The state water plan has been designed to meet water needs during times of drought. The purpose of this amendment is to ensure that cities, rural communities, farms, ranches, businesses and industries have enough water should we experience a serious sdrought like that of the 1950s. The 16 regional water-planning groups have worked to create a 50-year regional plan and will refine that plan every five years, monitoring conditions and reassessing assumptions that have been made.

This amendment creates a State Water Implementation Fund and the State Water Implementation Revenue Fund for Texas—special funds in the state treasury outside the general revenue fund to be administered without further appropriation by the Texas Water Development Board and used for the purpose of implementing the state water plan adopted by the board.

This water plan includes the cost of water management strategies and estimates of state financial assistance required to implement them. The regional water planning groups recommend water management strategies that would account for 9 million acre-feet of water, which equals 325,851 gallons, by 2060 if all strategies were implemented. These strategies include 562 unique water supply projects, of which 34 percent would come from conservation and reuse, 17 percent from new major reservoirs and about 34 percent from other surface water supplies.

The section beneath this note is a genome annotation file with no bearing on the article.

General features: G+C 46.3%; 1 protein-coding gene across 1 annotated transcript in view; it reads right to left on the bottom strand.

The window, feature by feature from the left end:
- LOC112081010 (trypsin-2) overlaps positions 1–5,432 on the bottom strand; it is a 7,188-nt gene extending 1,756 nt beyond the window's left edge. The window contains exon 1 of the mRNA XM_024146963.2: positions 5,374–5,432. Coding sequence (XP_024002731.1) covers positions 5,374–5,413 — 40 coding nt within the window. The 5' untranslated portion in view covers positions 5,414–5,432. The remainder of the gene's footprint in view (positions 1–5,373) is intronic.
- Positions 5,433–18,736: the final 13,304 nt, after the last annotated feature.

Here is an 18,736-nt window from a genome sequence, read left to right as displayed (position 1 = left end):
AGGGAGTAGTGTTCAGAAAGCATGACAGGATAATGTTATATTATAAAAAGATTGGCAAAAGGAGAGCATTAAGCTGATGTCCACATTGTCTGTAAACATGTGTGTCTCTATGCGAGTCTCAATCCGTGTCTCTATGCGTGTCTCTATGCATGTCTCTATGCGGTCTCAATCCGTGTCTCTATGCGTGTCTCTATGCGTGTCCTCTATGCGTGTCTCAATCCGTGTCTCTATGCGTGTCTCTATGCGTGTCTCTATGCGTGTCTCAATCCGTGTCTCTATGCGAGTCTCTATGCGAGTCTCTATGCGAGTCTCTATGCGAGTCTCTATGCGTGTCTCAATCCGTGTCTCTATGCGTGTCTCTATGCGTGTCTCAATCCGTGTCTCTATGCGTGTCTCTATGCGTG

Opponents to the amendment warn that with the money stuck in a dedicated fund, the $2 billion transfer from the Rainy Day Fun would not be an appropriate source for the funding; this could cause a credit downgrade and decrease the state’s ability to deal with revenue shortfalls, natural disasters and school finance case decisions that require additional spending.